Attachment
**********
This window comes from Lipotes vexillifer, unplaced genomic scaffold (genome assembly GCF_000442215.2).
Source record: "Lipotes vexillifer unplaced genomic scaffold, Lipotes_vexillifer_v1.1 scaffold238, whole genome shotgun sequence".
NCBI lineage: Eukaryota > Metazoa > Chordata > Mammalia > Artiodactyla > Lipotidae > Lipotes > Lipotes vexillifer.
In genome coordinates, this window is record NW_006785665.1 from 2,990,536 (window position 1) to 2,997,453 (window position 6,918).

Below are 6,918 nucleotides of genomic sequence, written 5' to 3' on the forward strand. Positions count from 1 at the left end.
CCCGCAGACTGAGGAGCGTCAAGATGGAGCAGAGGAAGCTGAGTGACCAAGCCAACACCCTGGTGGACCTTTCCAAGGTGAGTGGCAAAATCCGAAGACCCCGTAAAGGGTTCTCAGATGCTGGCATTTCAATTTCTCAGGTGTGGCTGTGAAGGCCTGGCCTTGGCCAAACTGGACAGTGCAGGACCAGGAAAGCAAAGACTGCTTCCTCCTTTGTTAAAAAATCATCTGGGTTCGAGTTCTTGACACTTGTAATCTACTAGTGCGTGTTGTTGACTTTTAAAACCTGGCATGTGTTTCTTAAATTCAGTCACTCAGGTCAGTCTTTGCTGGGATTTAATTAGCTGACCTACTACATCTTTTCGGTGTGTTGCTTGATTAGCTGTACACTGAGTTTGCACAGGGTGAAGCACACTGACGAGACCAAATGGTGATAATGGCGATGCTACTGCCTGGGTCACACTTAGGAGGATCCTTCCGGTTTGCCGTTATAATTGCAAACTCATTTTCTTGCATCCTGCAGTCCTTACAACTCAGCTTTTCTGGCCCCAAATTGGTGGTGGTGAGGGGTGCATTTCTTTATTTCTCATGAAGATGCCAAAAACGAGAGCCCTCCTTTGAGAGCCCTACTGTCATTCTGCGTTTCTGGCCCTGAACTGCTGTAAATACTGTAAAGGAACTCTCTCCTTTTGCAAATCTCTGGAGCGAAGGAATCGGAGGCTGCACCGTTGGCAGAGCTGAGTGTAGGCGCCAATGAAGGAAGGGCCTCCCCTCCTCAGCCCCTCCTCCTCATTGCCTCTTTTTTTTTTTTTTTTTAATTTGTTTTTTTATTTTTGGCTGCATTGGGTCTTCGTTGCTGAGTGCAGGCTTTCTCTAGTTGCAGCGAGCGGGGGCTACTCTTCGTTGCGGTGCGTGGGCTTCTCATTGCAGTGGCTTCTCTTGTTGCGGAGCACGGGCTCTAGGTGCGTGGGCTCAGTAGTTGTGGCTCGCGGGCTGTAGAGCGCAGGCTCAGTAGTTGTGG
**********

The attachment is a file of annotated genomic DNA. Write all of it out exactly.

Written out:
This window comes from Lipotes vexillifer, unplaced genomic scaffold (genome assembly GCF_000442215.2).
Source record: "Lipotes vexillifer unplaced genomic scaffold, Lipotes_vexillifer_v1.1 scaffold238, whole genome shotgun sequence".
NCBI lineage: Eukaryota > Metazoa > Chordata > Mammalia > Artiodactyla > Lipotidae > Lipotes > Lipotes vexillifer.
In genome coordinates, this window is record NW_006785665.1 from 2,990,536 (window position 1) to 2,997,453 (window position 6,918).

Below are 6,918 nucleotides of genomic sequence, written 5' to 3' on the forward strand. Positions count from 1 at the left end.
CCCGCAGACTGAGGAGCGTCAAGATGGAGCAGAGGAAGCTGAGTGACCAAGCCAACACCCTGGTGGACCTTTCCAAGGTGAGTGGCAAAATCCGAAGACCCCGTAAAGGGTTCTCAGATGCTGGCATTTCAATTTCTCAGGTGTGGCTGTGAAGGCCTGGCCTTGGCCAAACTGGACAGTGCAGGACCAGGAAAGCAAAGACTGCTTCCTCCTTTGTTAAAAAATCATCTGGGTTCGAGTTCTTGACACTTGTAATCTACTAGTGCGTGTTGTTGACTTTTAAAACCTGGCATGTGTTTCTTAAATTCAGTCACTCAGGTCAGTCTTTGCTGGGATTTAATTAGCTGACCTACTACATCTTTTCGGTGTGTTGCTTGATTAGCTGTACACTGAGTTTGCACAGGGTGAAGCACACTGACGAGACCAAATGGTGATAATGGCGATGCTACTGCCTGGGTCACACTTAGGAGGATCCTTCCGGTTTGCCGTTATAATTGCAAACTCATTTTCTTGCATCCTGCAGTCCTTACAACTCAGCTTTTCTGGCCCCAAATTGGTGGTGGTGAGGGGTGCATTTCTTTATTTCTCATGAAGATGCCAAAAACGAGAGCCCTCCTTTGAGAGCCCTACTGTCATTCTGCGTTTCTGGCCCTGAACTGCTGTAAATACTGTAAAGGAACTCTCTCCTTTTGCAAATCTCTGGAGCGAAGGAATCGGAGGCTGCACCGTTGGCAGAGCTGAGTGTAGGCGCCAATGAAGGAAGGGCCTCCCCTCCTCAGCCCCTCCTCCTCATTGCCTCTTTTTTTTTTTTTTTTTAATTTGTTTTTTTATTTTTGGCTGCATTGGGTCTTCGTTGCTGAGTGCAGGCTTTCTCTAGTTGCAGCGAGCGGGGGCTACTCTTCGTTGCGGTGCGTGGGCTTCTCATTGCAGTGGCTTCTCTTGTTGCGGAGCACGGGCTCTAGGTGCGTGGGCTCAGTAGTTGTGGCTCGCGGGCTGTAGAGCGCAGGCTCAGTAGTTGTGG